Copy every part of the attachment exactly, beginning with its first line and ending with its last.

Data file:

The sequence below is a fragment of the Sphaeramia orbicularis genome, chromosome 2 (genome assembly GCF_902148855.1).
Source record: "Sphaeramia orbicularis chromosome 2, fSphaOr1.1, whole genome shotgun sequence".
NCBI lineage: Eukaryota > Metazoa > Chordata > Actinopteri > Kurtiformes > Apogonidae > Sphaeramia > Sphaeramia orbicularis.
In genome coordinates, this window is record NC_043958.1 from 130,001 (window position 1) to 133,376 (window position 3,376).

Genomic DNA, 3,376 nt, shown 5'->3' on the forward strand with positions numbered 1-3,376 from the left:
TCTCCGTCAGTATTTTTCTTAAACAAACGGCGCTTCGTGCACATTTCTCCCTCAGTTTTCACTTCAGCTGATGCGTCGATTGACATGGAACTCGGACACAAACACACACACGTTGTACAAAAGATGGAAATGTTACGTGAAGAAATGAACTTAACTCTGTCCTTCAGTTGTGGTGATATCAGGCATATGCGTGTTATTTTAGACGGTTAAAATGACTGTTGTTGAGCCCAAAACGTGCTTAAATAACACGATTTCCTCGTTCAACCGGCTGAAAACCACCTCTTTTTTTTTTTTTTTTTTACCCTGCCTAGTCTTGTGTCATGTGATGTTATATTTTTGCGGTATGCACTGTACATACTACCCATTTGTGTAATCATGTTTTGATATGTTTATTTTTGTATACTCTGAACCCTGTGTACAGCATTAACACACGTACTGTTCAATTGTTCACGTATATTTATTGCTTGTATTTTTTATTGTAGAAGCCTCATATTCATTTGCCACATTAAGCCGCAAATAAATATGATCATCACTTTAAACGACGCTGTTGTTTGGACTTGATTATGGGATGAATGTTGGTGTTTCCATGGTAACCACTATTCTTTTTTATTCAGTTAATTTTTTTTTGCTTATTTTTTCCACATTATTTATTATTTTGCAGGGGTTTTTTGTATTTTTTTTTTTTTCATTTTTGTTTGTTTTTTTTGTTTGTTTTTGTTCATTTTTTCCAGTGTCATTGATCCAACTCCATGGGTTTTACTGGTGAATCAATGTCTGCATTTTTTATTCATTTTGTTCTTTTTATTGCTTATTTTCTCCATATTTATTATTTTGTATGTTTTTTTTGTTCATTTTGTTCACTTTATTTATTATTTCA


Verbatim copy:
The sequence below is a fragment of the Sphaeramia orbicularis genome, chromosome 2 (genome assembly GCF_902148855.1).
Source record: "Sphaeramia orbicularis chromosome 2, fSphaOr1.1, whole genome shotgun sequence".
NCBI lineage: Eukaryota > Metazoa > Chordata > Actinopteri > Kurtiformes > Apogonidae > Sphaeramia > Sphaeramia orbicularis.
In genome coordinates, this window is record NC_043958.1 from 130,001 (window position 1) to 133,376 (window position 3,376).

Genomic DNA, 3,376 nt, shown 5'->3' on the forward strand with positions numbered 1-3,376 from the left:
TCTCCGTCAGTATTTTTCTTAAACAAACGGCGCTTCGTGCACATTTCTCCCTCAGTTTTCACTTCAGCTGATGCGTCGATTGACATGGAACTCGGACACAAACACACACACGTTGTACAAAAGATGGAAATGTTACGTGAAGAAATGAACTTAACTCTGTCCTTCAGTTGTGGTGATATCAGGCATATGCGTGTTATTTTAGACGGTTAAAATGACTGTTGTTGAGCCCAAAACGTGCTTAAATAACACGATTTCCTCGTTCAACCGGCTGAAAACCACCTCTTTTTTTTTTTTTTTTTTACCCTGCCTAGTCTTGTGTCATGTGATGTTATATTTTTGCGGTATGCACTGTACATACTACCCATTTGTGTAATCATGTTTTGATATGTTTATTTTTGTATACTCTGAACCCTGTGTACAGCATTAACACACGTACTGTTCAATTGTTCACGTATATTTATTGCTTGTATTTTTTATTGTAGAAGCCTCATATTCATTTGCCACATTAAGCCGCAAATAAATATGATCATCACTTTAAACGACGCTGTTGTTTGGACTTGATTATGGGATGAATGTTGGTGTTTCCATGGTAACCACTATTCTTTTTTATTCAGTTAATTTTTTTTTGCTTATTTTTTCCACATTATTTATTATTTTGCAGGGGTTTTTTGTATTTTTTTTTTTTTCATTTTTGTTTGTTTTTTTTGTTTGTTTTTGTTCATTTTTTCCAGTGTCATTGATCCAACTCCATGGGTTTTACTGGTGAATCAATGTCTGCATTTTTTATTCATTTTGTTCTTTTTATTGCTTATTTTCTCCATATTTATTATTTTGTATGTTTTTTTTGTTCATTTTGTTCACTTTATTTATTATTTCA